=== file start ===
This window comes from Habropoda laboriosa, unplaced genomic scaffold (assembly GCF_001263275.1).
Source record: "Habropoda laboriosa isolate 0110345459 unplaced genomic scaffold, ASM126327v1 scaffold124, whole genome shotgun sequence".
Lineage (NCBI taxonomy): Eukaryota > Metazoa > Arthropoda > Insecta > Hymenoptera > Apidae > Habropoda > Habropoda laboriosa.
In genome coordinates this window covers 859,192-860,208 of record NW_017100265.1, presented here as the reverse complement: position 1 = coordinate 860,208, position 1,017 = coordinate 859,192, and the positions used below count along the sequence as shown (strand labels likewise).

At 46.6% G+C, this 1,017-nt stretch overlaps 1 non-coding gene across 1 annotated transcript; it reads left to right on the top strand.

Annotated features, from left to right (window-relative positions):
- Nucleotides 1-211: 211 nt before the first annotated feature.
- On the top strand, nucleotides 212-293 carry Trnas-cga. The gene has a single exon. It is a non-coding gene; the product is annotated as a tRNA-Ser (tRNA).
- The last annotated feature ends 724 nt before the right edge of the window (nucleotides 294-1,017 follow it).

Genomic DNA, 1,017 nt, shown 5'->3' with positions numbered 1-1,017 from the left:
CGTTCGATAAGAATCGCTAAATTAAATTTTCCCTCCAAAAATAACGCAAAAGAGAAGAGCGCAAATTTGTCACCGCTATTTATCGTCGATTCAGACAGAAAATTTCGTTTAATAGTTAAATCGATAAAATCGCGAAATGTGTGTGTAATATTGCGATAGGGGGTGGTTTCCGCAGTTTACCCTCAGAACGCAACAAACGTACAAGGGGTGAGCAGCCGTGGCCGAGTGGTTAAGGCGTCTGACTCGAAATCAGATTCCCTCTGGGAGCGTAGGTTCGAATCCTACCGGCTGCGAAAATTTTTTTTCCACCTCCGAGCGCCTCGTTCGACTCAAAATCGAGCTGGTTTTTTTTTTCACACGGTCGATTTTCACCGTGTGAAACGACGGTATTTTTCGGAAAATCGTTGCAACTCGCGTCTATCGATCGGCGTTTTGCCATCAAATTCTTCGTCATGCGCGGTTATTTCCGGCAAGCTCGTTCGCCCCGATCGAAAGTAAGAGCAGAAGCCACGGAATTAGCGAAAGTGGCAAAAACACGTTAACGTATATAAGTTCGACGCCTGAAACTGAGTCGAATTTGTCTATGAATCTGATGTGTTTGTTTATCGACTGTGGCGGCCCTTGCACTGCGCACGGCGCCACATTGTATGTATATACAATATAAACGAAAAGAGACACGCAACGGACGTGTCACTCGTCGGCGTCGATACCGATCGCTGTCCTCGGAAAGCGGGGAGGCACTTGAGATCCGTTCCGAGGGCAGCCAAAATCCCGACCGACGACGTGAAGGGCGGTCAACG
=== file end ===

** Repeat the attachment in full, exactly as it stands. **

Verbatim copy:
This window comes from Habropoda laboriosa, unplaced genomic scaffold (assembly GCF_001263275.1).
Source record: "Habropoda laboriosa isolate 0110345459 unplaced genomic scaffold, ASM126327v1 scaffold124, whole genome shotgun sequence".
Lineage (NCBI taxonomy): Eukaryota > Metazoa > Arthropoda > Insecta > Hymenoptera > Apidae > Habropoda > Habropoda laboriosa.
In genome coordinates this window covers 859,192-860,208 of record NW_017100265.1, presented here as the reverse complement: position 1 = coordinate 860,208, position 1,017 = coordinate 859,192, and the positions used below count along the sequence as shown (strand labels likewise).

At 46.6% G+C, this 1,017-nt stretch overlaps 1 non-coding gene across 1 annotated transcript; it reads left to right on the top strand.

Annotated features, from left to right (window-relative positions):
- Nucleotides 1-211: 211 nt before the first annotated feature.
- On the top strand, nucleotides 212-293 carry Trnas-cga. The gene has a single exon. It is a non-coding gene; the product is annotated as a tRNA-Ser (tRNA).
- The last annotated feature ends 724 nt before the right edge of the window (nucleotides 294-1,017 follow it).

Genomic DNA, 1,017 nt, shown 5'->3' with positions numbered 1-1,017 from the left:
CGTTCGATAAGAATCGCTAAATTAAATTTTCCCTCCAAAAATAACGCAAAAGAGAAGAGCGCAAATTTGTCACCGCTATTTATCGTCGATTCAGACAGAAAATTTCGTTTAATAGTTAAATCGATAAAATCGCGAAATGTGTGTGTAATATTGCGATAGGGGGTGGTTTCCGCAGTTTACCCTCAGAACGCAACAAACGTACAAGGGGTGAGCAGCCGTGGCCGAGTGGTTAAGGCGTCTGACTCGAAATCAGATTCCCTCTGGGAGCGTAGGTTCGAATCCTACCGGCTGCGAAAATTTTTTTTCCACCTCCGAGCGCCTCGTTCGACTCAAAATCGAGCTGGTTTTTTTTTTCACACGGTCGATTTTCACCGTGTGAAACGACGGTATTTTTCGGAAAATCGTTGCAACTCGCGTCTATCGATCGGCGTTTTGCCATCAAATTCTTCGTCATGCGCGGTTATTTCCGGCAAGCTCGTTCGCCCCGATCGAAAGTAAGAGCAGAAGCCACGGAATTAGCGAAAGTGGCAAAAACACGTTAACGTATATAAGTTCGACGCCTGAAACTGAGTCGAATTTGTCTATGAATCTGATGTGTTTGTTTATCGACTGTGGCGGCCCTTGCACTGCGCACGGCGCCACATTGTATGTATATACAATATAAACGAAAAGAGACACGCAACGGACGTGTCACTCGTCGGCGTCGATACCGATCGCTGTCCTCGGAAAGCGGGGAGGCACTTGAGATCCGTTCCGAGGGCAGCCAAAATCCCGACCGACGACGTGAAGGGCGGTCAACG